Target Social Skills in Autism, Asperger's

By Wachter, Kerri | Clinical Psychiatry News, June 2009 | Go to article overview

Target Social Skills in Autism, Asperger's


Wachter, Kerri, Clinical Psychiatry News


BALTIMORE -- Social interventions are especially important for children with high-functioning autism or Asperger's syndrome, according to an autism expert.

"For some higher-functioning kids, there's self-awareness of the fact that they have such difficulty having friends," Brian Freedman, Ph.D., said at a meeting on developmental disabilities sponsored by Johns Hopkins University. This self-awareness can have a negative impact on self-esteem and increase loneliness.

Despite the importance of social interventions for children with high-functioning autism or Asperger's syndrome, several challenges exist when designing intervention for children on the autism spectrum.

"Because [social skills] is a core deficit, there's a constant need for these kids to learn new skills," said Dr. Freedman, director of the Center for Autism and Related Disorders at the Kennedy Krieger Institute, Baltimore.

In addition, when autistic children encounter nuances to rules of social interaction that they've learned, they get stuck and don't know how to apply the skills because they have difficulty generalizing these skills to other contexts.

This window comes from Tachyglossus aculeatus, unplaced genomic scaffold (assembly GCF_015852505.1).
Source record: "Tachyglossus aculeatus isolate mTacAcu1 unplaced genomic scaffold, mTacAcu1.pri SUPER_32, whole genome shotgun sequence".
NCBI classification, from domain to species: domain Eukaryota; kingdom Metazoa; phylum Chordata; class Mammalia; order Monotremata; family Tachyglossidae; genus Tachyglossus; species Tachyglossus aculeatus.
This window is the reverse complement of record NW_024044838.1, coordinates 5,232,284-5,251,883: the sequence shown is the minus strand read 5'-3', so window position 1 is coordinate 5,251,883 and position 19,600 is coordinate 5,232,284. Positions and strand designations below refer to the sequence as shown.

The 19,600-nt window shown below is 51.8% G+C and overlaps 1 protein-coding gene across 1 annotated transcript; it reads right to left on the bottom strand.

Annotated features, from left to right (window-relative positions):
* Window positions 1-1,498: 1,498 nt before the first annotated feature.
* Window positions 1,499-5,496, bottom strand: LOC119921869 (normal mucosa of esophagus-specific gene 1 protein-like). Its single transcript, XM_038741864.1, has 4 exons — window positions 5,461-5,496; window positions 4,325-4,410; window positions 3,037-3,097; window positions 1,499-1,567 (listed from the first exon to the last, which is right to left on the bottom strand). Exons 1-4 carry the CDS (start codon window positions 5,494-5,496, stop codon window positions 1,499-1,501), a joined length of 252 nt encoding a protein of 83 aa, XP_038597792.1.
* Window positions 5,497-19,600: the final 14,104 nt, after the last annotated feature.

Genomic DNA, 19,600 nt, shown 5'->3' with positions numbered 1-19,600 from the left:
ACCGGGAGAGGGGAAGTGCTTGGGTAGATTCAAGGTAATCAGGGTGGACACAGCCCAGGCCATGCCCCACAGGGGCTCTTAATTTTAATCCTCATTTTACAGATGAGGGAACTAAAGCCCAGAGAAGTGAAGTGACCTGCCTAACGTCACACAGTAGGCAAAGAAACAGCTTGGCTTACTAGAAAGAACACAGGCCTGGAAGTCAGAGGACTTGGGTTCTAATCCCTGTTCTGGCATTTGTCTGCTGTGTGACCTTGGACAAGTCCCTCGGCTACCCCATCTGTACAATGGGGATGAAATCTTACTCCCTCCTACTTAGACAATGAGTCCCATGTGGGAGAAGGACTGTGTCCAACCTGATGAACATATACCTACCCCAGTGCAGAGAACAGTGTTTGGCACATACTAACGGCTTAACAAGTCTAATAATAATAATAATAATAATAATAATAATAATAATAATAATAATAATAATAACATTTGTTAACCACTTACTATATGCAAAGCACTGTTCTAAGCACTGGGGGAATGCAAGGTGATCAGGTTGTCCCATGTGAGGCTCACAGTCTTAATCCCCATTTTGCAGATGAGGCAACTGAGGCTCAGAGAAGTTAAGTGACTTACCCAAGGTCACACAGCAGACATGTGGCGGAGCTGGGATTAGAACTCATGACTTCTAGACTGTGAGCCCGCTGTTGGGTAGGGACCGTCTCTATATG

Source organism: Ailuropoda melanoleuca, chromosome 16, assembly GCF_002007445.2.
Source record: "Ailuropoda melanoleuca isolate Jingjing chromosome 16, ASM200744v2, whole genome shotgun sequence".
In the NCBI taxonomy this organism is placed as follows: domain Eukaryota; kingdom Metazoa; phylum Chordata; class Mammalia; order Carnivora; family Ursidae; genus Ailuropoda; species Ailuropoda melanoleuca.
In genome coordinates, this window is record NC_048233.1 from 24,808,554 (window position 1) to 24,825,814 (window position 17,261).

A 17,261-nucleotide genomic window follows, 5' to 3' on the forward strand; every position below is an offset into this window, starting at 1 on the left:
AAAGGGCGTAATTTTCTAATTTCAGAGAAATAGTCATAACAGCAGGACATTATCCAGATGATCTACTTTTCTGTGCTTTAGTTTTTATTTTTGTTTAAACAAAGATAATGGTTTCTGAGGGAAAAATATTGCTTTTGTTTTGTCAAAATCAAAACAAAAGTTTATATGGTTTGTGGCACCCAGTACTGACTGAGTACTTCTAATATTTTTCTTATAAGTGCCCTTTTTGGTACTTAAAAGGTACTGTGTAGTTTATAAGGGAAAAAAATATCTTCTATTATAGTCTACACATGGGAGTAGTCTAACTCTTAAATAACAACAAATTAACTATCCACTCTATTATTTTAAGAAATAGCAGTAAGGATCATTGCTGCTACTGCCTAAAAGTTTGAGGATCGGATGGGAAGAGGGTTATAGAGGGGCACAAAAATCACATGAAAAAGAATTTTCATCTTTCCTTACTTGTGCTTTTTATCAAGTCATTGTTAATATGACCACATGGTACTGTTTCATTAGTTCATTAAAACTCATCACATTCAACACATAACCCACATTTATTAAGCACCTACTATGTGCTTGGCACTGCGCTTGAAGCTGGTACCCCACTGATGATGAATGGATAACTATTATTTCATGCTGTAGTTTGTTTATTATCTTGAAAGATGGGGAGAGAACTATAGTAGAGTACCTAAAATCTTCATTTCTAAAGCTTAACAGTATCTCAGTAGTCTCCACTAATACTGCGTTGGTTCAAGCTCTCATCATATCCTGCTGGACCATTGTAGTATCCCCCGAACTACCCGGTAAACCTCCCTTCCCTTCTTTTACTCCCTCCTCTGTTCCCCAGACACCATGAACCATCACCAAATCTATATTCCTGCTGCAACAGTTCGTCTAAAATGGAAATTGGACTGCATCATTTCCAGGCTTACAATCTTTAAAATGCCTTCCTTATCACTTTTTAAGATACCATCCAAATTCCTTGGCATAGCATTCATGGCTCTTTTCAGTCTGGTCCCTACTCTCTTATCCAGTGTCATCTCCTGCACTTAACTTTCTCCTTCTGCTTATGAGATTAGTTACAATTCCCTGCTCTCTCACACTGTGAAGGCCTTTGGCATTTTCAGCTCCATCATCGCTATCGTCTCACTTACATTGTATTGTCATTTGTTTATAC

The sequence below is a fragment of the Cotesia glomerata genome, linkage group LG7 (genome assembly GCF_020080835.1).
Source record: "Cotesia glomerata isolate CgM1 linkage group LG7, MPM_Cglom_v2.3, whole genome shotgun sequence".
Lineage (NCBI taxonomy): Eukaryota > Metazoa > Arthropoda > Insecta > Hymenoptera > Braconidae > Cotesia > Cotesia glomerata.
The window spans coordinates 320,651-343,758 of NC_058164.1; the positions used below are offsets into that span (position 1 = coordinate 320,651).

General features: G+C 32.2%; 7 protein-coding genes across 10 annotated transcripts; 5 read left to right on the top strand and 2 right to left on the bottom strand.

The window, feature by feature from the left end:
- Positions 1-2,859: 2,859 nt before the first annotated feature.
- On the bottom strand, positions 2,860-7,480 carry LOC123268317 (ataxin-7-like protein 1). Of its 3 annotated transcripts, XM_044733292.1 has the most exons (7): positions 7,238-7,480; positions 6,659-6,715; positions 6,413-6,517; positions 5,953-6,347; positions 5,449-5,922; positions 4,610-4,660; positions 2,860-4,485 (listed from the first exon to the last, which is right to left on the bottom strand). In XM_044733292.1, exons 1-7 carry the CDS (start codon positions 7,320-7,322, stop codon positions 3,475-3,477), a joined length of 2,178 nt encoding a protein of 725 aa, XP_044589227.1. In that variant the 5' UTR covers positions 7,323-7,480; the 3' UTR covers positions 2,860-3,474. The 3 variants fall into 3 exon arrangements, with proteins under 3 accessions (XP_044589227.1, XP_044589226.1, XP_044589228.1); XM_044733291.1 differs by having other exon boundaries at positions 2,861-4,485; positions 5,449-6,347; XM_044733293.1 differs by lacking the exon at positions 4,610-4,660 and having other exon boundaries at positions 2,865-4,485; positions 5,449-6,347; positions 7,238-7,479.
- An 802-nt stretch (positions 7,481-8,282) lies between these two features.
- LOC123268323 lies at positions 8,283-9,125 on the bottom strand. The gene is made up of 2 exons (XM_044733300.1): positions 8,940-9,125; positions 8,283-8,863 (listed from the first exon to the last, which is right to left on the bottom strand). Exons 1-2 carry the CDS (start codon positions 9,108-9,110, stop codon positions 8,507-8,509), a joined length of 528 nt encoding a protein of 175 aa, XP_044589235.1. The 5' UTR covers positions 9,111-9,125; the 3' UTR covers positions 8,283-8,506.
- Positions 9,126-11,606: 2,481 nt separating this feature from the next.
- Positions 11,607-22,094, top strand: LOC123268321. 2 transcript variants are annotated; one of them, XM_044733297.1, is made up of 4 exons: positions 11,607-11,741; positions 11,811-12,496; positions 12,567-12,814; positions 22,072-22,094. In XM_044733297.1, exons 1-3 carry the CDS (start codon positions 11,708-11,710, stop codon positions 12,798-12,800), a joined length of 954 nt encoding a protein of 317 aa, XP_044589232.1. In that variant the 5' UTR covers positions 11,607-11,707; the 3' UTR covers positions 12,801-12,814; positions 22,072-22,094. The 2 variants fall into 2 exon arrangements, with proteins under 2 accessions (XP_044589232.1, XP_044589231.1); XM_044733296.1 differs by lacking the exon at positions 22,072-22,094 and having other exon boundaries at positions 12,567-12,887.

These children also often have trouble maintaining previous skills that they have learned and they often have comorbid mental health conditions, such as depression or anxiety, that need to be considered when planning interventions.

This means that long-term intervention is often helpful. It might be possible to taper the intervention over time if they have trusted friends they can rely on for help in social situations, but "ultimately, you're looking at extended intervention."

The key ingredients for social skill interventions are to focus on strengths, look for opportunities for generalization of skills, use teachable moments as they happen, teach parents and teachers to be social coaches, use appropriate reinforcement schedules, make the abstract into concrete, and break down skills and practice the segments.

When designing a social skill intervention, first consider what must be taught--pragmatics, emotional skills, social cognition, or problem-solving mapping. Types of interventions include modeling/reinforcement, peer mediation, schedules of a social interaction (what's supposed to happen and when), and scripting/stories. …

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